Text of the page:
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  • Professor Leonard Witkamp

Why hospitals are an old fashioned idea and ripe for disruption

Current healthcare systems – which are based on brick and mortar, in-person, hospital-centric models – are ripe for disruption in order to alleviate these pressures and to serve future populations.

Healthcare systems today are facing monumental challenges. A significant increase in demand caused primarily by growing and aging populations, coupled with increased access and availability of healthcare treatments is putting unmaintainable pressure on healthcare providers.

Slowly but surely, innovative technology is leading major transformations in healthcare, and there are five significant changes that I expect to see in the foreseeable future.

1. We’ll have longer appointments with healthcare professionals, less often

With demand on healthcare systems growing, a large bulk of senior medical specialists’ time is spent practicing routine care in hospitals that could be carried out by paramedics, nurses, optometrists, etc instead.

Over the next 15-years, I expect that technology will be employed to support healthcare professionals with some of this routine care. As a result, we will see senior medical professionals become more specialist and they will have more time to spend with the patients that need their expertise most.

Although I foresee a future where healthcare specialists will see fewer patients, people will still need healthcare services, but not necessarily in-person.

2. Virtual care: Hospitals will no longer be the center of healthcare systems

For example, at KSYOS TeleMedical Center, the first virtual hospital in the Netherlands, we deliver a teledermatology service. Instead of referring a patient physically to a hospital, a general practitioner may choose instead to take photographs and send them to the dermatologist that the patient would otherwise be referred to physically. From there, the dermatologist will make an assessment.

We have seen a 74% reduction in physical referrals as a result of this teledermatology service. Moreover, it is common for waiting lists for dermatology specialists to be weeks long – months in some countries – but teledermatology reduces the whole process to just 4-5 hours, and at a quarter of the regular costs.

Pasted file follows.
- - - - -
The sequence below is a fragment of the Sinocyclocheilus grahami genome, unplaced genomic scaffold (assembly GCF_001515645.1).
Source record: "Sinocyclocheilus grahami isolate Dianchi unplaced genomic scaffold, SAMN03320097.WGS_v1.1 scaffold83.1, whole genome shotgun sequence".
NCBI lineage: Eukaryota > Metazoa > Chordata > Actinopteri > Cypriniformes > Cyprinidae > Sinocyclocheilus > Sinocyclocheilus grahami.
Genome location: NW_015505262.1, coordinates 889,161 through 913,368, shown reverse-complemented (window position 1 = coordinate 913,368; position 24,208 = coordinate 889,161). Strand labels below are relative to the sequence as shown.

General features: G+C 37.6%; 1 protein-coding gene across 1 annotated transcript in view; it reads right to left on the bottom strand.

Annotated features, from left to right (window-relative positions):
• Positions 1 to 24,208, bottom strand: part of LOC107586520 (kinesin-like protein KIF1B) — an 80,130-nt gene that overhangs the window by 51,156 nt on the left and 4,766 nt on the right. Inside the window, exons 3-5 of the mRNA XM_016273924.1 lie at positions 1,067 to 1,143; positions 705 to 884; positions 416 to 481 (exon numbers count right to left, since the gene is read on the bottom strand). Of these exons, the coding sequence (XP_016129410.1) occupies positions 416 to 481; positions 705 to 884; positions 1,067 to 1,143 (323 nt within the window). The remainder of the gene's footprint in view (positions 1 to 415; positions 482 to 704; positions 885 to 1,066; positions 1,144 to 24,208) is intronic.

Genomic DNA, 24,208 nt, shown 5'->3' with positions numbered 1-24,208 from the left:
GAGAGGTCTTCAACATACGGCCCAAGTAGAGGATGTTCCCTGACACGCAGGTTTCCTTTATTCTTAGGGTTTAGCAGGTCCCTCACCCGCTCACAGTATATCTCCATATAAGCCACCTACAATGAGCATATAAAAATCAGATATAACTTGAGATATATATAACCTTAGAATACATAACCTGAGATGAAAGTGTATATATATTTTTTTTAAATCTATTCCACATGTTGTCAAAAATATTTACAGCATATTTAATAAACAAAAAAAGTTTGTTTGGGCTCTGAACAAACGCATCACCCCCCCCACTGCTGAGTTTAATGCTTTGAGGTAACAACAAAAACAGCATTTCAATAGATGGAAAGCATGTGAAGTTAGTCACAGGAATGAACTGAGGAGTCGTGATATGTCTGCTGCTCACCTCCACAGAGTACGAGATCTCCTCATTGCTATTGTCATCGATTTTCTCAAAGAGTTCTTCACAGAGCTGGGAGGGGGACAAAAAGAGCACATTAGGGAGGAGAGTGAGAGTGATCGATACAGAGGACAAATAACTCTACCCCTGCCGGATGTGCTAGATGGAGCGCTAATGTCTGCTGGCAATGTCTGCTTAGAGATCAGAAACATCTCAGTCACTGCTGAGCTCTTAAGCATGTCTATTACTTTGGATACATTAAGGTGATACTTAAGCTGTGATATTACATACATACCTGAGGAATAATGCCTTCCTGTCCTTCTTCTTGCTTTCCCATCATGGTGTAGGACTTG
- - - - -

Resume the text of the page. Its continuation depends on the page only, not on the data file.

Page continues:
Similarly, we use telemedicine to help control retinopathy in diabetic patients, resulting in a 96% reduction in physical referrals to the hospital.

Over the next few decades, as telemedicine and other innovative health technologies advance, I expect to see more and more virtual healthcare solutions gradually introduced to healthcare systems.

3. Digital processes will improve efficiency

Healthcare is overdue for a digital revolution to help improve efficiency. Several other industries have been transformed, from finance, travel, and hospitality through to retail.

An important transition that I foresee as more and more health data becomes available, is the introduction of intelligent systems that will simplify existing complex processes, and support healthcare professionals with decision making.

That doesn’t mean that we will be treated by robots instead of humans. In fact, I think the main role of the healthcare professional in the future will be to provide the human touch. Technology will make it possible to propagate the human touch in healthcare because if a healthcare professional rushes through 30 patients in an afternoon, it leaves little time for personalized care. However, if you replace these 30 patients with just four that really need your help, it introduces a human element back into treatment for those patients that will benefit most from it. And I expect that would be much more rewarding for the healthcare professionals too.

4. Sharing health data